The housing or casing 84 is provided with inner and outer walls 248 and 250 respectively braced as by suitable apertured baffle plates 252 to define a condensate chamber therebetween. The upper ends of these walls are closed by the U-shaped ring 254 and the lower ends thereof are closed by direct contact as indicated by refe'r ence character 256. The housing 84 is attached to the remainder of the assemblage through the medium of a plurality of arms 260 extending between the turbine unit and such housing 84, each of which arms is hollow and which communicates, through discharge openings 262 with the exhaust side of the turbine wheel 214 to conduct the steam in the direction and manner indicated by arrows 264 into the condensate chamber formed between the inner and outer walls 248 and 250. Since the housing 84 is in direct contact with the ambient fluid, it most efficiently cools and condenses the closed cycle exhaust for subsequent pickup by the conduit 266 leading to the feed pump 42 whose discharge line 268 extends outwardly of the housing as shown and upwardly to the previously mentioned manifold 200.
The instrumentalities 42, 58 and 246 are housed within a generally frusto-conical member 270 which is rigidly afiixed to the inner side wall 248 of the casing 84 by means of a pair of arms or the like as indicated by reference characters 272 and 274 which arms are preferably of hollow construction and configuration so as to carry the several conduits shown and described in conjunction With FIG. 4 with a minimum of turbulence. The membei' 270 has inlet ports 280 to' permit the ambient sea water or the like to flow thereinto as indicated by arrows 282 to be picked up by the inlet 284 of the ballast pump 58. The discharge line 286 of this pump extends through the arm 272, outwardly of the housing 84 and upwardly for connection to the fuel tank 10, as was previously described. The clutch 242 is operated by means of a suitable throwout lever 290 pivoted as at 292'and under control of the aforementioned squeeze handle 94 for selectively engaging the impeller 240 in driven engagement with the shaft extension 238.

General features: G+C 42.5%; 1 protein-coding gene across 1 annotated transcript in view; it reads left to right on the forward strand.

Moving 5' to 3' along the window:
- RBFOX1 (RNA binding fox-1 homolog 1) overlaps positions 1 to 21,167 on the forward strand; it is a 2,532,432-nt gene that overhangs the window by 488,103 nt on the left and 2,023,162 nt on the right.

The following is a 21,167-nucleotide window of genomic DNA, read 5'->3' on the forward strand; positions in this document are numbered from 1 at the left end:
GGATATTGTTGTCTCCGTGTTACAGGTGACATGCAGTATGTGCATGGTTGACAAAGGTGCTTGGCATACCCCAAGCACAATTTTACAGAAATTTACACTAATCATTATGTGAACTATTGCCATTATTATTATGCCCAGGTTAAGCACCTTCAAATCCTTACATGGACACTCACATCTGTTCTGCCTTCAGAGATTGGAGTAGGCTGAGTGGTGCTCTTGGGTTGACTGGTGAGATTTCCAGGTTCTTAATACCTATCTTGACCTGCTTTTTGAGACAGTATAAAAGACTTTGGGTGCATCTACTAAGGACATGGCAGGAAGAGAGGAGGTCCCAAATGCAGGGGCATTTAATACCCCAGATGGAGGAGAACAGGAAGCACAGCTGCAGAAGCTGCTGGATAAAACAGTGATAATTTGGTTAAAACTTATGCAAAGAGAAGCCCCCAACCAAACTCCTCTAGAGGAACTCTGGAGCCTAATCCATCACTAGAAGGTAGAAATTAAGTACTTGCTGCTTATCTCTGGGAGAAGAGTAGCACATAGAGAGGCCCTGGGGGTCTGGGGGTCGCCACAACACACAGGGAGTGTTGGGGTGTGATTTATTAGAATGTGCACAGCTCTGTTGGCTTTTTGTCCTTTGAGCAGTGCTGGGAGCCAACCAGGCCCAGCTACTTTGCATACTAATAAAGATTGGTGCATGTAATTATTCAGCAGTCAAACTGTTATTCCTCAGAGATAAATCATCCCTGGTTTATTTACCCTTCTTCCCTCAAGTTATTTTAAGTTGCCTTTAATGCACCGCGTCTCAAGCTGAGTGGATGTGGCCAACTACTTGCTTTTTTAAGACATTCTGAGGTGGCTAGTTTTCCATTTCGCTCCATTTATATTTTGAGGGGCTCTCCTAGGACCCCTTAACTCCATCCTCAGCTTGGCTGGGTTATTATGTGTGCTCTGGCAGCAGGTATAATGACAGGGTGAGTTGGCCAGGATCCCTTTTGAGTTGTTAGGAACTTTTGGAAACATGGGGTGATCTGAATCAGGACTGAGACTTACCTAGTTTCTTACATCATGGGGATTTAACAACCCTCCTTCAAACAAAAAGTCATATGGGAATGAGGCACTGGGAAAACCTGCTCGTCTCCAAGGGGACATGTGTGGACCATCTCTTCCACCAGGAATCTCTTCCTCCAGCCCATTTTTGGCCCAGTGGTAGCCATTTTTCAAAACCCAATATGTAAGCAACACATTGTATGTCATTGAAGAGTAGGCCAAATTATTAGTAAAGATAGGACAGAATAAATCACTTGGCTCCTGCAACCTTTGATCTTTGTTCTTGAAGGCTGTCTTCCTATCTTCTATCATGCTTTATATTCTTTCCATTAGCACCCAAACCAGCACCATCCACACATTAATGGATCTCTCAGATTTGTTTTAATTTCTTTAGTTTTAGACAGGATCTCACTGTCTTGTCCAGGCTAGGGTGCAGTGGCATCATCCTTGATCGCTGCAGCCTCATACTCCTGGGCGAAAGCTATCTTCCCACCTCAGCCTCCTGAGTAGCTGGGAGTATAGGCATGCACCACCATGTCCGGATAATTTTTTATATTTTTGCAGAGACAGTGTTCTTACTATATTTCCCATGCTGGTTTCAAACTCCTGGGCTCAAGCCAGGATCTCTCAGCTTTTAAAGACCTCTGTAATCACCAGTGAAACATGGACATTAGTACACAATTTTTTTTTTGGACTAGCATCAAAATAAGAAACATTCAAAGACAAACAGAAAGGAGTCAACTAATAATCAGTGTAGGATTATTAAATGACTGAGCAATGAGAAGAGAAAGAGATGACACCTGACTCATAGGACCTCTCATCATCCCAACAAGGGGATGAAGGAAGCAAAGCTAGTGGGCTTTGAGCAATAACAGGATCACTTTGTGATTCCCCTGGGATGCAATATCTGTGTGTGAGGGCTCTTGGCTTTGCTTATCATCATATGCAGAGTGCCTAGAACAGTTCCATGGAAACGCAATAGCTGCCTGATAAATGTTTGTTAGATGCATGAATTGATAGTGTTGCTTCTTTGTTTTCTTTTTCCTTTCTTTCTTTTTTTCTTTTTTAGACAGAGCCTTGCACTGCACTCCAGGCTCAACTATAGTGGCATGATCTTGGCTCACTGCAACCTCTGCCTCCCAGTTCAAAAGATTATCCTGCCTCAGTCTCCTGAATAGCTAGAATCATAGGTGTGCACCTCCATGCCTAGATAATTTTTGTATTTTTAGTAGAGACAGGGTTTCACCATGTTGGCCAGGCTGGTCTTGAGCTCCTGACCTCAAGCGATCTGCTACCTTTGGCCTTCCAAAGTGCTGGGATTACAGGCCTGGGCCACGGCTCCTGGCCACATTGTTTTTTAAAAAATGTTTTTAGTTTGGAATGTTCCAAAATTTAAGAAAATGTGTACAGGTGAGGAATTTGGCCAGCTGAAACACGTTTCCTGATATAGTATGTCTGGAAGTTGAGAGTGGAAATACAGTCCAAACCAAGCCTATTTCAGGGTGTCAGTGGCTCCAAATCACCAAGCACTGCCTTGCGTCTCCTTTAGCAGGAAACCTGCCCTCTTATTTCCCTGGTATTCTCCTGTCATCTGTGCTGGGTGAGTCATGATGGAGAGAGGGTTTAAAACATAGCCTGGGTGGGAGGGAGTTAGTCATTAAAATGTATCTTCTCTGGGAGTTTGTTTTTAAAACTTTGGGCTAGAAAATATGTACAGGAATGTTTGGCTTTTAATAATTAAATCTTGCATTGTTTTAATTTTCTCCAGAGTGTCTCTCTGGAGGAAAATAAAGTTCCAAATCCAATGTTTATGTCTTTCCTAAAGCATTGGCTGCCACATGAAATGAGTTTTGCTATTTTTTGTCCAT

In order to dissipate any bubbles formed by excess products or decomposition which may not be utilized for potable drinking water or breathing oxygen, the conduit 114 previously described extends into the housing 84 and terminates in a perforate discharge nozzle 296. In this fashion, any bubbles will be quickly dissipated inasmuch as sea water normally is oxygen starved, the turbulence and agitation caused by the impeller 240 materially enhancing the breaking up and dissipation of any oxygen bubbles which may be otherwise formed.
In a specific embodiment of the invention, the turbine assembly operates at a rotational speed of approximately 240,000 rpm. and a dual planetary gear reduction system is utilized in conjunction therewith to reduce the rotational speed of the output shaft respectively to 24,000 rpm. and then ultimately to 2400 rpm. for driving the impeller, the condensate pump, the ballast pump and the like. It will be appreciated that otther and different gear reduction units could be utilized and that the specific assemblage shown and described need not strictly be adhered to.